December 17, 2008

“Race” bikes

Interesting discussion (well, parts of it anyway, once you sort through the usual MTBR gibberish) on the FB forum on MTBR over the last week or so. Click here if you want to read through it all instead of just hearing what I have to say.

What stands out for me is that one poster posits that a “race” bike can, and should, be built lighter (and can be less durable) than a “trail” bike. I think this is a bit of a false dichotomy in mountain biking – we’re not racing Indycars here, after all. Comparing a hardtail XC bike to a 6″ travel “trail” bike isn’t the point, because the long travel bike is intended for a totally different type of terrain. Assuming you’re riding the same kind of trails both while racing and while just riding (which is what 95% of us do) I would argue that race bikes need to be burlier, not lighter, than their standard non-racing brothers.

Here’s what I know – I’ve raced as a pro here in Colorado (a really crappy one, but then again I don’t do any training) for almost a decade. In that time I’ve had an awful lot of bikes, some of them advertised as “race specific geometry” high-speed podium finishers, others as just regular old mountain bikes, and everything in between. For a good portion of that time, I’ve built my own bikes and raced them. Here’s what I’ve learned:

-Race bikes take WAY, way more abuse than bikes that aren’t raced. Don’t believe me? Go scroll through some Craigslist ads for used dirtbikes sometime and see how many times you see the phrase “never raced” (as an aside, you’ll also see “woman owned”, which is a neat phrase meaning “Despite her objections, I purchased a low-end dirtbike for my wife/girlfriend and she refuses to ride it.”) When _I_ race, I tend to take stupid lines, go faster than I should, take blind corners at high speeds, and generally behave as if my cerebrospinal fluid has been replaced with a cocktail of mephamphetamines and Red Bull. Of course, this doesn’t mean that I actually do well in the aforementioned races, but I certainly put my bike through the wringer. Hence I submit that “race” bikes have far harder lives than those which are never raced. I submit a photo of the start of a Boulder short track race (grand prize: PBR) as proof of my theory:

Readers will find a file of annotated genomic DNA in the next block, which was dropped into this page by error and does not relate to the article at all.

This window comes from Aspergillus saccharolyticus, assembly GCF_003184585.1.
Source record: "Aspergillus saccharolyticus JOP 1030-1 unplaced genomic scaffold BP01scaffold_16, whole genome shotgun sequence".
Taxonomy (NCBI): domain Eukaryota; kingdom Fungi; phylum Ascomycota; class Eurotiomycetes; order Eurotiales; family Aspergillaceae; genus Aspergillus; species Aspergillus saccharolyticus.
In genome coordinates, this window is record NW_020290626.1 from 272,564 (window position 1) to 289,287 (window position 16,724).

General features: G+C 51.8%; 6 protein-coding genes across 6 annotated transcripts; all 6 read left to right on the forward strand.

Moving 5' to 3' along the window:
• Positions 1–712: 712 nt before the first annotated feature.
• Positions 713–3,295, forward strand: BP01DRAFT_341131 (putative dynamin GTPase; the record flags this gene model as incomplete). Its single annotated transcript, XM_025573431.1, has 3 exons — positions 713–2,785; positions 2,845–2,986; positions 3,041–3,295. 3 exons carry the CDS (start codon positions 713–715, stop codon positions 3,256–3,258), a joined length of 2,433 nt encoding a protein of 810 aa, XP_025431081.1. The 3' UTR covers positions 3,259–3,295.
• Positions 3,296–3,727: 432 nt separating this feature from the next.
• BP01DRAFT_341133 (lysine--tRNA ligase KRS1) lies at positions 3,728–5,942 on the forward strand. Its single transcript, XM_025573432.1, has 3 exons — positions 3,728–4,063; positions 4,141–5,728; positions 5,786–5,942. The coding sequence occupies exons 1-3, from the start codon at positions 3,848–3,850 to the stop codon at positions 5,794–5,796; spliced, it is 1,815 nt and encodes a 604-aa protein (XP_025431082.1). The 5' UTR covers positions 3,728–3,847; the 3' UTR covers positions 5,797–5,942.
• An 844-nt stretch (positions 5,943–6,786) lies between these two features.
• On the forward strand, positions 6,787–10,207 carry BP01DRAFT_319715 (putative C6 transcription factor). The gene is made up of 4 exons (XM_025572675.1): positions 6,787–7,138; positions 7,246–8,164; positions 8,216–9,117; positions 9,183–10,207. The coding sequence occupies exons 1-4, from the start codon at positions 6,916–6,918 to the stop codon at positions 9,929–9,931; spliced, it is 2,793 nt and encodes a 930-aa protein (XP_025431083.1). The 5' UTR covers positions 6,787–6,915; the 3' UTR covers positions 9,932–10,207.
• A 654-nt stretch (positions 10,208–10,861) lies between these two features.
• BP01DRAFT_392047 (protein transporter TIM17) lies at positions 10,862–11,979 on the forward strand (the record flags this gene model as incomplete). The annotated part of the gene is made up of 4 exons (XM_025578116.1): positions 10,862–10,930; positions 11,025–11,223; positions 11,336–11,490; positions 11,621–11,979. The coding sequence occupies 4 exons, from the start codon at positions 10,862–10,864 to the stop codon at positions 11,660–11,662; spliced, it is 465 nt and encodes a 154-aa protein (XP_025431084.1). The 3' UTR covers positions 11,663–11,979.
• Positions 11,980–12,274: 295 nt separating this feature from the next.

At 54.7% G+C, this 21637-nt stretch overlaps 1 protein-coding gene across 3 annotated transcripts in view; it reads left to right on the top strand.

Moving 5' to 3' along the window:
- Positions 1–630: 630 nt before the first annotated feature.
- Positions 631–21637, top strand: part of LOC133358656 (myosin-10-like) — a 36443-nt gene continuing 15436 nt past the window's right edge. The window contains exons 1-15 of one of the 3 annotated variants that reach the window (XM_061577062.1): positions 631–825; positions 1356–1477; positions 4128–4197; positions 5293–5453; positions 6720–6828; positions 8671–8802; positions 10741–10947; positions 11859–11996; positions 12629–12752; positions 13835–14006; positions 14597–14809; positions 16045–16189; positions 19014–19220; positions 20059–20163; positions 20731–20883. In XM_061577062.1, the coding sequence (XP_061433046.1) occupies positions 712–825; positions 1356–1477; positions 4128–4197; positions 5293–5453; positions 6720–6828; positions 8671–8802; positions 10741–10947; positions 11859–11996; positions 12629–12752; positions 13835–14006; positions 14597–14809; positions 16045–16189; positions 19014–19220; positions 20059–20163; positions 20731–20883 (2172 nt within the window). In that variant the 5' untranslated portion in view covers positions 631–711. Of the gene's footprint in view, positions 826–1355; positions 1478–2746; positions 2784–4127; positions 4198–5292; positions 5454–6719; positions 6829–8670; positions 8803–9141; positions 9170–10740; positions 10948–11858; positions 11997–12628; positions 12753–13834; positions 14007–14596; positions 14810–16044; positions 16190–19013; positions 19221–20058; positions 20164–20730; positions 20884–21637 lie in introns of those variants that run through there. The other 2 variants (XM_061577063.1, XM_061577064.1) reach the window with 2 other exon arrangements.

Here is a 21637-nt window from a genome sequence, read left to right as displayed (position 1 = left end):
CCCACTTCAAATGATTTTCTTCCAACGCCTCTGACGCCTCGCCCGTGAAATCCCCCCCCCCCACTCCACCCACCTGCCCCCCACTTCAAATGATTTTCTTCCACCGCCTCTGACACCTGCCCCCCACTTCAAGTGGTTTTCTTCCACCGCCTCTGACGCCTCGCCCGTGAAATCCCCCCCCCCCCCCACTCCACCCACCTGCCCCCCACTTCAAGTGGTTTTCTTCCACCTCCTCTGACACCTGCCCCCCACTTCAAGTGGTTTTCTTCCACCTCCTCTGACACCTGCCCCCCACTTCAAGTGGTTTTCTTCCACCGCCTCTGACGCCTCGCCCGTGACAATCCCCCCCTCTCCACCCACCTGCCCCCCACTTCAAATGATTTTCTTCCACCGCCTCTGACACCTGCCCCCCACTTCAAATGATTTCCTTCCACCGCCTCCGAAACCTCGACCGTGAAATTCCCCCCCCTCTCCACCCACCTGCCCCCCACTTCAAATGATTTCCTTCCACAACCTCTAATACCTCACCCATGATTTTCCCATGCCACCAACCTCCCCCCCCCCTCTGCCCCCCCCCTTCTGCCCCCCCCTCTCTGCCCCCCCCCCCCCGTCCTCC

-Race _geometry_ is actually the opposite of what most people think. You do not want a bike with a low trail number for racing, at least in the Rockies, because by the time you get to the downhill (and the bike handling) you are way too tired to be fighting to keep the bike going in a straight line at speed. Predictability and stability are key for race bikes, even if that means sacrificing some low-speed nimbleness. You’re always faster if you don’t crash and aren’t afraid to let her rip on the straight stuff. This goes double for enduro racing, where you’re going to be completely wasted both mentally and physically by the end of the race. Of course, every course and local area is different, but my point is that super-twitchy geometry does not always a race bike make.

-Frame weight is virtually unnoticeable. Sure, an extra pound of weight won’t make you faster, but it also isn’t going to change where you finish unless you’re within a few seconds of the next guy or gal. A pound of frame, for an average guy, is 1/2 of 1% of the total weight of bike/rider/gear. Do you want to ride a heavy bike? No, not really. But a frame that handles predictably and fits well is WAY more important than a few hundred grams of weight. The frame is the last place to try to save weight, IMO. Most other components merely need to be durable – as long as your seatpost doesn’t break, it doesn’t matter, so get the lightest one you can. But if you have a frame that fits or handles poorly, you’re not going to be fast no matter how light it is.

-Unless you’re getting your frames for free, or you’re independently wealthy, a durable frame is a better choice than an ultralight one. I think I broke 2 different Homegrown frames when I rode for Schwinn – and I never could have afforded replacements if they weren’t free. There’s a reason the really fancy bikes you see at a race are mostly ridden by Sport 45-49 guys who are tax attorneys by day. Look at the pro field and you’ll see some fancy bikes ridden by the top guys (who are increasingly rare these days) and then a whole bunch of *random crap* ridden by the rest, most of whom are really, really fast. These guys are well aware that they could buy a “nicer” bike, but they also know that it won’t make them any faster, so they save their money for entering races and/or not working as much so that they’ll have more time to train. If you aren’t rich, and you’re buying a new bike every year you’re being penny wise and pound foolish, as far as race results go. Less bike and more training will make a huge difference, so save your $5k (assuming you like your current bike), take some unpaid vacation days to train, and hire a coach while you’re at it.

Bottom line, I guess, is that for me, a bike that is a good bike for riding trails with your friends is *also* a good bike for racing. There is no such thing as a “race” bike in my book. Most of us “race” our buddies up and down certain trail sections on pretty much every ride, and try to go as fast as we safely can all the time – hence the bike is really doing the same duty it would in a race. Ultralite disposable frames (how many Trek 9.9s are still around, only about 5 years after being the most popular race bike on the planet?) are a poor investment if speed is what you’re after – invest your money and time in your fitness and skills, not fancier equipment.